This review of the Roger Waters show in Orlando is a tad bit late, but I was traveling for work last week and didn’t get to it until this evening.  I probably have a fairly unique perspective on this show because, unlike the thousands of other people who were there, I’m fairly ambivalent about Pink Floyd in general and The Wall in particular (in fact, I much prefer the insane, psychedelic Syd Barrett era Floyd over the more familiar 70/80s output). I had, however, heard pretty amazing things about this show, so when my friend and Floyd superfan Nick asked me if I wanted to go, I agreed (plus, Mrs. Lo is a fan so I scored some points there as well).

I can honestly say, it was an amazing, amazing experience, though I wouldn’t really call it a rock concert per say (though the music was performed flawlessly and with consummate skill). This was much more akin to a Broadway show, with every move choreographed and every note tied to mind blowing visuals, dominated by the ever present titular Wall, which rose and fell along with the show (along with constantly changing lights, costumes, a children’s choir, a dive bomber that flew across the arena and crashed in a fireball, massive puppets, the floating pig, and enough flames and pyrotechnics to make an 80s hair metal band jealous). I could try to write more about it, but I am just better off showing you some of the crappy iPhone pictures that we took. As always, these photos don’t really any justice to the spectacle, but it should give you an idea.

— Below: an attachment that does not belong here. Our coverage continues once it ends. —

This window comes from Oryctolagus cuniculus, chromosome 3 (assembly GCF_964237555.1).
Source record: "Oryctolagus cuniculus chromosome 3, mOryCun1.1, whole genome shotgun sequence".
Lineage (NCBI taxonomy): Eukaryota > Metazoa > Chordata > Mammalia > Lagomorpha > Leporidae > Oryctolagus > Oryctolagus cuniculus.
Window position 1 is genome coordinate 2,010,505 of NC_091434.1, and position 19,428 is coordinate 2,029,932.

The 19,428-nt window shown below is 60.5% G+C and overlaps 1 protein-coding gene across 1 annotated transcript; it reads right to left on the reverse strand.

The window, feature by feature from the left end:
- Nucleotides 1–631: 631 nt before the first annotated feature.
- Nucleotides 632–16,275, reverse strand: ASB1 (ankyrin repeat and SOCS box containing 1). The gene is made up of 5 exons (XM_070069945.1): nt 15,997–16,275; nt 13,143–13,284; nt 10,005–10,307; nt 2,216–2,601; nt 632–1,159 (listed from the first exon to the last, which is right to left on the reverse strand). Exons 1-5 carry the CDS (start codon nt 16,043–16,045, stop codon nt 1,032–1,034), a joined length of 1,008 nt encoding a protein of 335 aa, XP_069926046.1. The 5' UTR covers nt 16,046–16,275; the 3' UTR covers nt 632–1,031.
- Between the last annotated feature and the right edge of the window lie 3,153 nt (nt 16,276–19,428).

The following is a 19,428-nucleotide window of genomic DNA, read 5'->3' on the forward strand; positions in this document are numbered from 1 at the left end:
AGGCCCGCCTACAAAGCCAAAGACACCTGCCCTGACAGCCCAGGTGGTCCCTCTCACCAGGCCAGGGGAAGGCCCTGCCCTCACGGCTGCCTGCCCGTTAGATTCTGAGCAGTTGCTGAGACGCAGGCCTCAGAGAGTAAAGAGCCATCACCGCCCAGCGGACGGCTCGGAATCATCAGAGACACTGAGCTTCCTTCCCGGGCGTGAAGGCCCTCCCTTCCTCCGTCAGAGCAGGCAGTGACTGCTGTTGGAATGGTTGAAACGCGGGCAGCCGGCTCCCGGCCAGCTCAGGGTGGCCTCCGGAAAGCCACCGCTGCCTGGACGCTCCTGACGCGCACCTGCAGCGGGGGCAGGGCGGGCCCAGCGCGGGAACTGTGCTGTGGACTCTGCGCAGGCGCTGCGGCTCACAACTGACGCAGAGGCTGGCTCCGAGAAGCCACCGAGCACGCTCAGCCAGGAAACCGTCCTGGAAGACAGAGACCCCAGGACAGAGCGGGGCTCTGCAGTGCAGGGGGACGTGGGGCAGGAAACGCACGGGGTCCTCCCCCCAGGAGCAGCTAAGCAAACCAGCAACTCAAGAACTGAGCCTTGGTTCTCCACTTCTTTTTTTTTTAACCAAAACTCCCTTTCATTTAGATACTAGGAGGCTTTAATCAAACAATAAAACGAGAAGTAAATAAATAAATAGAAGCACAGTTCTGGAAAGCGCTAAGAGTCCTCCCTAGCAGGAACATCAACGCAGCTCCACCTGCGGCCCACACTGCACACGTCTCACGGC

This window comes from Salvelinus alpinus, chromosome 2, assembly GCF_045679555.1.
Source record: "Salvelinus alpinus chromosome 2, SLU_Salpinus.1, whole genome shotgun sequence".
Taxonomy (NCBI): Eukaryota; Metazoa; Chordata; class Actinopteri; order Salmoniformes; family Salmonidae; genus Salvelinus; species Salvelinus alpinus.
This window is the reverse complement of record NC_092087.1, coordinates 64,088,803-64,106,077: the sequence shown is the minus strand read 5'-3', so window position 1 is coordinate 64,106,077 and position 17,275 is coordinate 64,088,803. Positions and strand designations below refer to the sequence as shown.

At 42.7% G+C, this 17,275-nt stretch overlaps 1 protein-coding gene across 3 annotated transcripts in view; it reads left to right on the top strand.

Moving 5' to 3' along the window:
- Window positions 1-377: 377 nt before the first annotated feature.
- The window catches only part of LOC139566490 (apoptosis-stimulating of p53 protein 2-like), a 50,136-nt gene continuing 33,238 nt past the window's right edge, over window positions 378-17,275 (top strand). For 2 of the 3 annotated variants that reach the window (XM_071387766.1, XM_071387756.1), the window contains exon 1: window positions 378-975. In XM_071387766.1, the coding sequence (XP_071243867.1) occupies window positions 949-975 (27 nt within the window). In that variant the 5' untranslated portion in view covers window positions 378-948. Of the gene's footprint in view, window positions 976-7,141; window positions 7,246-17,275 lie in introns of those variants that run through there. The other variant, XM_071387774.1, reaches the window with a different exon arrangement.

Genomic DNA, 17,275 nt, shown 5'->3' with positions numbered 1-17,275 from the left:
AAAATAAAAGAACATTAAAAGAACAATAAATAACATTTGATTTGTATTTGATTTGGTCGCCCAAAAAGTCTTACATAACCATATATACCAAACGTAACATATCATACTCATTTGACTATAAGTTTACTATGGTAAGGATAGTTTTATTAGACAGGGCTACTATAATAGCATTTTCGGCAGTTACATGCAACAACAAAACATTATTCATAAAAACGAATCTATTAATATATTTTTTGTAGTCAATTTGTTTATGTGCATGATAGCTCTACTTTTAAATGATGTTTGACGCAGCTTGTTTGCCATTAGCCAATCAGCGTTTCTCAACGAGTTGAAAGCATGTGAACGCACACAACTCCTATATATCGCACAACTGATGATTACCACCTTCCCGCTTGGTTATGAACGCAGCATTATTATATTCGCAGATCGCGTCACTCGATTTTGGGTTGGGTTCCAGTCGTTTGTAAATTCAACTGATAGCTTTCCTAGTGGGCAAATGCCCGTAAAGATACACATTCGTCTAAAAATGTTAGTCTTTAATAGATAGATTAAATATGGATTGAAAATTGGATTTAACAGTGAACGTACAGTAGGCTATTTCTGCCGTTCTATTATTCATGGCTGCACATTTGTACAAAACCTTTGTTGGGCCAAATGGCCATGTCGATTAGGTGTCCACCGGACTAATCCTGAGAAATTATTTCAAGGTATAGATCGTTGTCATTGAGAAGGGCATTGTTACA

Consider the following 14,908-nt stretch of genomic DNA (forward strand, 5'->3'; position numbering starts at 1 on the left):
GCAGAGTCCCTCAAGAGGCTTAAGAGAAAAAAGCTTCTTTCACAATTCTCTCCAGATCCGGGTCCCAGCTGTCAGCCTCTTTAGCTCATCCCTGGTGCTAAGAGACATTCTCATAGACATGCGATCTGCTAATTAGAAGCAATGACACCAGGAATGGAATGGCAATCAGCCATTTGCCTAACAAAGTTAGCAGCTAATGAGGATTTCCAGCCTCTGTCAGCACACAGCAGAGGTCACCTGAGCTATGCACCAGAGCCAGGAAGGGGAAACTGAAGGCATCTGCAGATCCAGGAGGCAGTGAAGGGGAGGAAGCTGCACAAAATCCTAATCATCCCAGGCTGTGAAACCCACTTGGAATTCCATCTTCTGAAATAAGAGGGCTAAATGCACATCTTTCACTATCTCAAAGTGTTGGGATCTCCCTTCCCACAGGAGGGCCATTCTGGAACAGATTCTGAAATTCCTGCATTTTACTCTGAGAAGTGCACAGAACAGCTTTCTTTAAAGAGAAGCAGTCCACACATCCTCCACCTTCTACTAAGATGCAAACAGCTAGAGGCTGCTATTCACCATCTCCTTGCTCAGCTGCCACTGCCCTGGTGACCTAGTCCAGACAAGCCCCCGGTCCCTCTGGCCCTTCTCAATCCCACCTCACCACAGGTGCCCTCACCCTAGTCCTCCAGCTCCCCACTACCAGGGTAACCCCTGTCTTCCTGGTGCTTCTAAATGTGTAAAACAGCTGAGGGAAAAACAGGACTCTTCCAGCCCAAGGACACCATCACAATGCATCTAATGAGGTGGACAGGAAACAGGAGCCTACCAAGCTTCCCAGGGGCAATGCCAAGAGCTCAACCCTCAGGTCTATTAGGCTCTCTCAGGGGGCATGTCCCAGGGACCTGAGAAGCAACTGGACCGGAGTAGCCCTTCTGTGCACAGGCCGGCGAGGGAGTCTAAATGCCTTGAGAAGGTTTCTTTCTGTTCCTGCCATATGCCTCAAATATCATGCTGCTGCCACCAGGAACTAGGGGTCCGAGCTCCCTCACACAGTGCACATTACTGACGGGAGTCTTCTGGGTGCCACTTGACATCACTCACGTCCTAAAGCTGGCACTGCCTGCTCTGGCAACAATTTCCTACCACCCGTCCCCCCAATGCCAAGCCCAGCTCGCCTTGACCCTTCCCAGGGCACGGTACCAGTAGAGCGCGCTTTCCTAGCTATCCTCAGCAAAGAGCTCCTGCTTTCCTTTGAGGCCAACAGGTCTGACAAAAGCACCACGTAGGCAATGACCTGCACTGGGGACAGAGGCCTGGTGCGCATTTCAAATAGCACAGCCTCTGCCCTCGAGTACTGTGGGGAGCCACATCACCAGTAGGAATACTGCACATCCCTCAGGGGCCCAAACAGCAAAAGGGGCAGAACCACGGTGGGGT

Pre-show, The Wall partially built. We purposely sat towards the back on the rec of a veteran of several of these shows to get the best view.

Show opens! Big fire.

Search lights and smoke.

Little blurry, but that’s Rog donning the Nazi style dictator uniform and basking in the glow. If you don’t know anything about this show don’t be fooled by the costume, this wasn’t a massive Klan rally or anything. The show is very anti-facist/statist (as Nick was quick to assure us multiple times). More to come on that.

Evidently the circle in the background was a big middle finger to other members of Pink Floyd who toured without Roger some years back and used a similar backdrop.

Changing colors, and notice the Wall is getting bigger. The system they had set up to build this thing during the performance was pretty amazing.